Investing Can Partially Replace Banking
Investing may no longer be exclusively for the most affluent population and investment bankers, but rather for individuals wishing to revolt against FX losses, and even negative interest rates that are present when utilizing the services of banks in some countries. At its current state, the banking system in many ways fails its customers, and will eventually encourage them to seek superior alternatives. The flurry of global FX losses found should be considered a high risk for those banking, similar to a failed investment, and investment in frontier and emerging Asia should be viewed as less riskier alternative.
Sentiment for banks has certainly become darker this year, as seen by the strong sell for a large number of banks:
- A large number of banks have been experiencing strong sell offs, most particularly during the beginning of this year.
- To top this off, the trend of negative interest rates is emerging, providing lower incentive for customers to deposit money at a bank This trend, coupled with the rapid depreciation of global currencies, makes it befitting for other options to be explored to mitigate the potential of financial loss.
Norway is a clear example of how investment can serve as a means to mitigate the risk of economic uncertainty through investing and diversification. Norway’s $840 billion sovereign wealth fund is a wonderful solution towards creating financial security for its people, with 18% of its assets invested in Asia and Oceania. A massive applause for Norway for taking this initiative, which displays that governments are capable of performing righteous actions(on par with Iceland jailing its bankers, while other countries have bailed them out with taxpayer’s money). However, we can not rely on the government and banks to perform heroic and intelligent actions in our interests, and in fact can even quite reasonably state that both of these institutions should most often not even be trusted.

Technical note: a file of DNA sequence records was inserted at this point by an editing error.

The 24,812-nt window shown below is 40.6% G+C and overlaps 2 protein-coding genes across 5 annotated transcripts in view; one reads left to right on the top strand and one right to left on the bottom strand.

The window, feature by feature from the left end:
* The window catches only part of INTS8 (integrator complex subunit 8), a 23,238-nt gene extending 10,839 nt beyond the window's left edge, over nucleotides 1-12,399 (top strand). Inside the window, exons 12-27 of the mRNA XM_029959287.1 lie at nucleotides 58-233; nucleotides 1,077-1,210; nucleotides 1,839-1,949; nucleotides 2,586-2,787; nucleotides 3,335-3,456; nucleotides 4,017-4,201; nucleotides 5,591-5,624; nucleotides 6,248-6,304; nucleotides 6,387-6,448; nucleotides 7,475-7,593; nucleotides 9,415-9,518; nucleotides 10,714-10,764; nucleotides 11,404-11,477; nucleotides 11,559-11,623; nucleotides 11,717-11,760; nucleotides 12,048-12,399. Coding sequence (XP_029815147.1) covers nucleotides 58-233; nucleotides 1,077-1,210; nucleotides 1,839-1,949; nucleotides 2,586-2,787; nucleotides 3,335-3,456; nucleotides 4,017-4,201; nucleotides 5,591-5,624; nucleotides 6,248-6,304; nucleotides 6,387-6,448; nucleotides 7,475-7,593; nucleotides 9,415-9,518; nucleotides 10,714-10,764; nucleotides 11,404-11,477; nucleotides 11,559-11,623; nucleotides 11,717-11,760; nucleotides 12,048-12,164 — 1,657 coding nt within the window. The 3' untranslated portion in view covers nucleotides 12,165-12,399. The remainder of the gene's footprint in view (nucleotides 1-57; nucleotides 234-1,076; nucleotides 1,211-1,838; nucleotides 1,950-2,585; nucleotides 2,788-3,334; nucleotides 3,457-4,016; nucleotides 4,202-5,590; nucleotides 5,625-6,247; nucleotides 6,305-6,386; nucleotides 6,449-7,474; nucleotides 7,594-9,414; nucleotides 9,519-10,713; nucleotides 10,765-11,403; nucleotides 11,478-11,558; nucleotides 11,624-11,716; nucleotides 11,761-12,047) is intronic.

The industry norm is that investment bankers can lose substantial amounts investing, and still receive bonuses and government bailouts. There is no strong incentive to deliver value, a dangerous state for such a leveraged industry. For insight into how reckless investment banks can be, consider this example: Goldman Sach’s lost 98% of Libya’s sovereign wealth fund in 2008, through a series of unintelligent investments. This is a complete opposite reflection of how those operating in the real world of business must behave, and a reason to be disgusted with the reckless behavior of investment banking. It is quite reasonable to conclude that banks are reckless, not to be trusted, and financial liberty must be taken into our own hands.
The futuristic trend of investing in Asia, into smaller, actively managed funds that have strong incentive to deliver to investors, must emerge as a means for people to safeguard their assets, and to mitigate the risk of financial loss by simply depositing money in a bank account. Investing should emerge as a norm and necessity for the global population to avoid unnecessary losses, and the right due diligence can make one’s assets safer than cash.